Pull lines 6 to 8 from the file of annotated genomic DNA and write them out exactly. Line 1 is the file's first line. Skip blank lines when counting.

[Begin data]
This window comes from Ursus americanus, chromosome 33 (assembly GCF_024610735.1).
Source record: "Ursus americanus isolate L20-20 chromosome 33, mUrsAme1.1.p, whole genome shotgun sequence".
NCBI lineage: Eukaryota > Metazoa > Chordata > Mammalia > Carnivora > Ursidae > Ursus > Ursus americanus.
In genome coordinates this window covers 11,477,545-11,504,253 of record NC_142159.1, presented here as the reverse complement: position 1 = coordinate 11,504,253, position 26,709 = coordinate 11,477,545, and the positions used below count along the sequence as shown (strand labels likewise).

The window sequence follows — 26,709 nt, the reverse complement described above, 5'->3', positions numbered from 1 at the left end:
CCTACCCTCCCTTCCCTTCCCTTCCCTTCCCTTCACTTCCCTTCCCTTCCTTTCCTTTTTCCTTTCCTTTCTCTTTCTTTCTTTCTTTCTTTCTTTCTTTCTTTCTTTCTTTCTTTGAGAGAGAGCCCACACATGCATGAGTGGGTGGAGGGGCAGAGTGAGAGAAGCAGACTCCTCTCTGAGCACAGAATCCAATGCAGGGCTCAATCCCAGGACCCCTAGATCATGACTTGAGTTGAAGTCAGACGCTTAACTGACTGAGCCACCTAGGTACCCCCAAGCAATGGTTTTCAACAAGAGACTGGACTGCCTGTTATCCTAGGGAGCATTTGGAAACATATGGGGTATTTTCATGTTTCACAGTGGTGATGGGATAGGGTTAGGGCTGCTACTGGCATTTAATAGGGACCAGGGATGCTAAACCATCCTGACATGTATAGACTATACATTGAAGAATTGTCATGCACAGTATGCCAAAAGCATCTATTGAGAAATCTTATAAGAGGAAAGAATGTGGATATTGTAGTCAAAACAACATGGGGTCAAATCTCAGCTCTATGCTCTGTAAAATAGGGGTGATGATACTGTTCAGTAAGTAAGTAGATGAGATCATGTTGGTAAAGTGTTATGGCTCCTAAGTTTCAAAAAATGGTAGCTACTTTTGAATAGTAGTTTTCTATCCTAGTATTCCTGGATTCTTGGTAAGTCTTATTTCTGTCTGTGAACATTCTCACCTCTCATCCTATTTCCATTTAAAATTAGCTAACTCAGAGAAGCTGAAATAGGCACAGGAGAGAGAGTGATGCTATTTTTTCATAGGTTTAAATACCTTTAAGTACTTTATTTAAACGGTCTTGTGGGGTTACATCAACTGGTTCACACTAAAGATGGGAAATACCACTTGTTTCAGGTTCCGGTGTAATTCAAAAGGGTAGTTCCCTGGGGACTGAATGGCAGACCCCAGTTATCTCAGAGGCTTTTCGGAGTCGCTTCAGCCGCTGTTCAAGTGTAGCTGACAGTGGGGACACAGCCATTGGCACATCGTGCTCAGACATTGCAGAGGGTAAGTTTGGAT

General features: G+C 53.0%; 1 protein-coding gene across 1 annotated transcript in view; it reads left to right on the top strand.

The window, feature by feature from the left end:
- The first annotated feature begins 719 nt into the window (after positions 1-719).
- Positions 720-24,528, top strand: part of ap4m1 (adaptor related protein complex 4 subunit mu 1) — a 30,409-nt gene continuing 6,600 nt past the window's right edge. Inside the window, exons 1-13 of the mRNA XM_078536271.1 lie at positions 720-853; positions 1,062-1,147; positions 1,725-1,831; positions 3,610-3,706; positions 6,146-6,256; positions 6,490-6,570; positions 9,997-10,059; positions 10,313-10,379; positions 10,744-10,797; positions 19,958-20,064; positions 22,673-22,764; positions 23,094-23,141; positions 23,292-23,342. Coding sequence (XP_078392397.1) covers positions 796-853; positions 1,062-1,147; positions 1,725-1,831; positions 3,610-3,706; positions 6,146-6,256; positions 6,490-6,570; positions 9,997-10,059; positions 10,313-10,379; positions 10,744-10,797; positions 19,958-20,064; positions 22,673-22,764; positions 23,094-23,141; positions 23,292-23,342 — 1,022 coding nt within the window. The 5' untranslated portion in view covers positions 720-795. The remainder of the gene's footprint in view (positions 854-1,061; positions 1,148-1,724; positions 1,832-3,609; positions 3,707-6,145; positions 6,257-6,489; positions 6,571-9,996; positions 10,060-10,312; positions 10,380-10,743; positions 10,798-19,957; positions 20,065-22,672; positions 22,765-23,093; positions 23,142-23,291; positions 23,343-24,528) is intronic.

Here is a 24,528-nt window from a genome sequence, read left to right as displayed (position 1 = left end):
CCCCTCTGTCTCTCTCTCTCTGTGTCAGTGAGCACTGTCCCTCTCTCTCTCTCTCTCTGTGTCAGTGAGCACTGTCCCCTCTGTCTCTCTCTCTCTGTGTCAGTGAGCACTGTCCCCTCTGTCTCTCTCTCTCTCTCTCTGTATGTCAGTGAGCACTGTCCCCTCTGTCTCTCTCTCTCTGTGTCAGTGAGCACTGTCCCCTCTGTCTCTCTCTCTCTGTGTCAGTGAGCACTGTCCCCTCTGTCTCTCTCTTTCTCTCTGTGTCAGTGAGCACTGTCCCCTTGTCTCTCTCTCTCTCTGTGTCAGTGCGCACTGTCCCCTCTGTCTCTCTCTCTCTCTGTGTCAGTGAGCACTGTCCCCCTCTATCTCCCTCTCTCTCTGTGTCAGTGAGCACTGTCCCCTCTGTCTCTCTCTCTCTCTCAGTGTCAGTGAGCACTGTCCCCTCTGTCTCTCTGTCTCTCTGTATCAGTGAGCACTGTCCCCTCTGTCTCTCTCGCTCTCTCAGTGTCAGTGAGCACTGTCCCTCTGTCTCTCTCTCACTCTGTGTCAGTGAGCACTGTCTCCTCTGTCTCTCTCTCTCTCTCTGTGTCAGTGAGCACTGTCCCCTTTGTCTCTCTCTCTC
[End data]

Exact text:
CCTACCCTCCCTTCCCTTCCCTTCCCTTCCCTTCACTTCCCTTCCCTTCCTTTCCTTTTTCCTTTCCTTTCTCTTTCTTTCTTTCTTTCTTTCTTTCTTTCTTTCTTTCTTTCTTTGAGAGAGAGCCCACACATGCATGAGTGGGTGGAGGGGCAGAGTGAGAGAAGCAGACTCCTCTCTGAGCACAGAATCCAATGCAGGGCTCAATCCCAGGACCCCTAGATCATGACTTGAGTTGAAGTCAGACGCTTAACTGACTGAGCCACCTAGGTACCCCCAAGCAATGGTTTTCAACAAGAGACTGGACTGCCTGTTATCCTAGGGAGCATTTGGAAACATATGGGGTATTTTCATGTTTCACAGTGGTGATGGGATAGGGTTAGGGCTGCTACTGGCATTTAATAGGGACCAGGGATGCTAAACCATCCTGACATGTATAGACTATACATTGAAGAATTGTCATGCACAGTATGCCAAAAGCATCTATTGAGAAATCTTATAAGAGGAAAGAATGTGGATATTGTAGTCAAAACAACATGGGGTCAAATCTCAGCTCTATGCTCTGTAAAATAGGGGTGATGATACTGTTCAGTAAGTAAGTAGATGAGATCATGTTGGTAAAGTGTTATGGCTCCTAAGTTTCAAAAAATGGTAGCTACTTTTGAATAGTAGTTTTCTATCCTAGTATTCCTGGATTCTTGGTAAGTCTTATTTCTGTCTGTGAACATTCTCACCTCTCATCCTATTTCCATTTAAAATTAGCTAACTCAGAGAAGCTGAAATAGGCACAGGAGAGAGAGTGATGCTATTTTTTCATAGGTTTAAATACCTTTAAGTACTTTATTTAAACGGTCTTGTGGGGTTACATCAACTGGTTCACACTAAAGATGGGAAATACCACTTGTTTCAGGTTCCGGTGTAATTCAAAAGGGTAGTTCCCTGGGGACTGAATGGCAGACCCCAGTTATCTCAGAGGCTTTTCGGAGTCGCTTCAGCCGCTGTTCAAGTGTAGCTGACAGTGGGGACACAGCCATTGGCACATCGTGCTCAGACATTGCAGAGGGTAAGTTTGGAT

General features: G+C 53.0%; 1 protein-coding gene across 1 annotated transcript in view; it reads left to right on the top strand.

The window, feature by feature from the left end: